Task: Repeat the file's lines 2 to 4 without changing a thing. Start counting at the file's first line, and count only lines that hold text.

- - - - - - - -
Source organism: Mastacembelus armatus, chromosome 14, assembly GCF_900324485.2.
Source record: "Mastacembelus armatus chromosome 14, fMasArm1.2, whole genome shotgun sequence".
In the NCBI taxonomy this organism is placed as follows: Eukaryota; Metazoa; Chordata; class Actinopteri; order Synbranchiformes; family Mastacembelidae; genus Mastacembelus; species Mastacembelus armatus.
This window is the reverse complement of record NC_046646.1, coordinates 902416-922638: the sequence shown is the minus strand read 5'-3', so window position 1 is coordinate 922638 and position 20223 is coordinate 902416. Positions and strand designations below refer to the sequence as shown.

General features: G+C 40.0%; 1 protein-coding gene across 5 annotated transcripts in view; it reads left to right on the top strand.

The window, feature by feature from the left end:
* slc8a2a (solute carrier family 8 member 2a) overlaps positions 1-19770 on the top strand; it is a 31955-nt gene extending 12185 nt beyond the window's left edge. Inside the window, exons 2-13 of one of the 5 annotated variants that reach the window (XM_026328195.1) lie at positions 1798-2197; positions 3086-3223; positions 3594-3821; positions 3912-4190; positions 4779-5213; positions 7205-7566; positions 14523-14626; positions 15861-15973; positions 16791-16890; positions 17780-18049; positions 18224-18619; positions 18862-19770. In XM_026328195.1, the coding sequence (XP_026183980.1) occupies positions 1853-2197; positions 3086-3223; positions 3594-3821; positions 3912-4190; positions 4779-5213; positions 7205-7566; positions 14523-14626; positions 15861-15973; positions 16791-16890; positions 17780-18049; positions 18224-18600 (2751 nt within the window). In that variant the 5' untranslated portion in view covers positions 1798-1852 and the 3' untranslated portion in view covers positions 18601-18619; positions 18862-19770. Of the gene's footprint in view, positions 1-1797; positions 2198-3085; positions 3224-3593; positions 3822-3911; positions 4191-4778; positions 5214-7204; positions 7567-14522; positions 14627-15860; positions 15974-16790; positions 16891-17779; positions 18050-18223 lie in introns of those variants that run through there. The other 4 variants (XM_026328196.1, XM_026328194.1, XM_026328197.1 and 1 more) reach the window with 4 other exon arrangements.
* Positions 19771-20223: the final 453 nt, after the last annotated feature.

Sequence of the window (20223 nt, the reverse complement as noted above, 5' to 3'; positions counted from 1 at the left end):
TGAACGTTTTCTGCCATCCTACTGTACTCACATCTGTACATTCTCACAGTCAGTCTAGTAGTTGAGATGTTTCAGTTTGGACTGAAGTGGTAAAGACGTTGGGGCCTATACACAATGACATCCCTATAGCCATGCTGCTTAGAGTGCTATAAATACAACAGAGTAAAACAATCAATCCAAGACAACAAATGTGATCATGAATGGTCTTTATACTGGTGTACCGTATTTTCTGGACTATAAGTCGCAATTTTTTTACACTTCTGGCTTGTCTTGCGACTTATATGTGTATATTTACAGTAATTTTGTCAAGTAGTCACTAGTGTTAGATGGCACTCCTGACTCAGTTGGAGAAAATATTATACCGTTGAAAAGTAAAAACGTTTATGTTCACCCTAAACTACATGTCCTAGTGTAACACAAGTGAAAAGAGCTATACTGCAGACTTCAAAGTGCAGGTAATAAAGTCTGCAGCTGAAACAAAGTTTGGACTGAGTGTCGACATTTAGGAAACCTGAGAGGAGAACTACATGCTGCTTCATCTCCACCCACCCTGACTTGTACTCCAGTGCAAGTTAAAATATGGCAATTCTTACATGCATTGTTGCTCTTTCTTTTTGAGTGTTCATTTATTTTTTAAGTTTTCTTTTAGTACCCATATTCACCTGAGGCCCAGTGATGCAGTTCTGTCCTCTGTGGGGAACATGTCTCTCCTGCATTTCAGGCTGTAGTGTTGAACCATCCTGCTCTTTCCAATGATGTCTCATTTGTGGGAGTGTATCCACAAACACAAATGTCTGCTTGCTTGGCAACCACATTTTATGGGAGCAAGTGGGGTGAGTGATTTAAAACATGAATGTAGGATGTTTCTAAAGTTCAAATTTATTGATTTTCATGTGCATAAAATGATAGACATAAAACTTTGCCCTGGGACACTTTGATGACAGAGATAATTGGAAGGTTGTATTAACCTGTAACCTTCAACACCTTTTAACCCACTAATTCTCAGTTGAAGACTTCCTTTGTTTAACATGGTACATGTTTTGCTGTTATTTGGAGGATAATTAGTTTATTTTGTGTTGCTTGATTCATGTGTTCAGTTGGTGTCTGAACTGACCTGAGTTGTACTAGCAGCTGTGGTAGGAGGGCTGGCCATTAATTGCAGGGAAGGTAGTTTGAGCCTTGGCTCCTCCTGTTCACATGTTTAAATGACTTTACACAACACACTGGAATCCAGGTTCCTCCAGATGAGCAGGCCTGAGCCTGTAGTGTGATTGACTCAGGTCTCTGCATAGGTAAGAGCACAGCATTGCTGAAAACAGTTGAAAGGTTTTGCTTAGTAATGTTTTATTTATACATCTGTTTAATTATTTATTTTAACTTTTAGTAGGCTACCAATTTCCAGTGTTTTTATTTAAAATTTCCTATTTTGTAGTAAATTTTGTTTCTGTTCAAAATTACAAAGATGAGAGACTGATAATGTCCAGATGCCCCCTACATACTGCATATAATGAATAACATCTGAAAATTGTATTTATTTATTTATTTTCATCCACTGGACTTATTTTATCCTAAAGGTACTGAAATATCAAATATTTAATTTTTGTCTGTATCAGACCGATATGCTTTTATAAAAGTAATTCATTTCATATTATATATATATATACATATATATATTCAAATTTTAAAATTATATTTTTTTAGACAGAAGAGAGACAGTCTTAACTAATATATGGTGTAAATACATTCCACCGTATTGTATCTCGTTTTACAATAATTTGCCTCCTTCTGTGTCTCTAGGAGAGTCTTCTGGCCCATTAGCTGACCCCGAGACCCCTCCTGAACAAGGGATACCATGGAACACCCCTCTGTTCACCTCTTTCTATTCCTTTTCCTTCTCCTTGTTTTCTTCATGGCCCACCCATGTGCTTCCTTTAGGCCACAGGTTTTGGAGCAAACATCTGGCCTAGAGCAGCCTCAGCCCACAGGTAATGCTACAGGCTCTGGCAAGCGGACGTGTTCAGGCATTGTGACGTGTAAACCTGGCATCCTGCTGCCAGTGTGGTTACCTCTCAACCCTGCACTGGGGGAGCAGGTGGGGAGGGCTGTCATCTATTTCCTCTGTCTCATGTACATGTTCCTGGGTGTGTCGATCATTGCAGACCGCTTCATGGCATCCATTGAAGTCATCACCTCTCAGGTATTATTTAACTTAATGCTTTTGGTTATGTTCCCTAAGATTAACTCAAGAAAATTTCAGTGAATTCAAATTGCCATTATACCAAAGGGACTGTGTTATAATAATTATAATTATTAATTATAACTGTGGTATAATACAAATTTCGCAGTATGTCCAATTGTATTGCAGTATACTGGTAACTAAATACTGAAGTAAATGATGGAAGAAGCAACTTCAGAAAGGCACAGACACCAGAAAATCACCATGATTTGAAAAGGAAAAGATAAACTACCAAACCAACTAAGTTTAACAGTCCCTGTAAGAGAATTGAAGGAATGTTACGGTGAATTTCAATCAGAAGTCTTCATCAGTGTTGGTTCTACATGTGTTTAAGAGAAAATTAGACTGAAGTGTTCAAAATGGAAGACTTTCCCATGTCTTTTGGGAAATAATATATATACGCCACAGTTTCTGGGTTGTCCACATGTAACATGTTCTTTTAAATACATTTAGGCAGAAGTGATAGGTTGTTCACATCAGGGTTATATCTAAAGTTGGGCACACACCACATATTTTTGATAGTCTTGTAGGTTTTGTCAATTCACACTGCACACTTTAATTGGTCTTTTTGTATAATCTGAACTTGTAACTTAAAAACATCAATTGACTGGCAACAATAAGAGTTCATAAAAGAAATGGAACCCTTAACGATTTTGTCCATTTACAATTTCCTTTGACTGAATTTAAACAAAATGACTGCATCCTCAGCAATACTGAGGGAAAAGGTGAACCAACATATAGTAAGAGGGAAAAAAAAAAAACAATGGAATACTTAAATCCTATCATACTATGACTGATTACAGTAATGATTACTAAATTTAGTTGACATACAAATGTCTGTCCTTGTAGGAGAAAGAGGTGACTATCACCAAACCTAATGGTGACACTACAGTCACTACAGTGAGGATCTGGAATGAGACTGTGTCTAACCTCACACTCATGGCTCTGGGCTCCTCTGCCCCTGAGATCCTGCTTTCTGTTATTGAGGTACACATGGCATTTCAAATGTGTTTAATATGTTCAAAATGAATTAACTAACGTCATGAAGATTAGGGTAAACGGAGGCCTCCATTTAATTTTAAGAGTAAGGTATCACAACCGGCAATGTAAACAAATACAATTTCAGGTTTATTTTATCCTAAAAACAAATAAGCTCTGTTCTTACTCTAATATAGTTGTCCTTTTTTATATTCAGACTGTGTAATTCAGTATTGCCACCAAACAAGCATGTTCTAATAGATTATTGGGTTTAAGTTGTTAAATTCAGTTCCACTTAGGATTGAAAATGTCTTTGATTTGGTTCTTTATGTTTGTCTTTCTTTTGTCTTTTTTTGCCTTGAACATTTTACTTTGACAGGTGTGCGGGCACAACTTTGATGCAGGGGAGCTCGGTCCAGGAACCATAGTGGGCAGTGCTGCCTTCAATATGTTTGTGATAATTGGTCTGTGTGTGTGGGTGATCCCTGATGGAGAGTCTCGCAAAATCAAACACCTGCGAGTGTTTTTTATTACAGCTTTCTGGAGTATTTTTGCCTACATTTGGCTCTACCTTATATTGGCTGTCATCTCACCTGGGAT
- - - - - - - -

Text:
Source record: "Mastacembelus armatus chromosome 14, fMasArm1.2, whole genome shotgun sequence".
In the NCBI taxonomy this organism is placed as follows: Eukaryota; Metazoa; Chordata; class Actinopteri; order Synbranchiformes; family Mastacembelidae; genus Mastacembelus; species Mastacembelus armatus.
This window is the reverse complement of record NC_046646.1, coordinates 902416-922638: the sequence shown is the minus strand read 5'-3', so window position 1 is coordinate 922638 and position 20223 is coordinate 902416. Positions and strand designations below refer to the sequence as shown.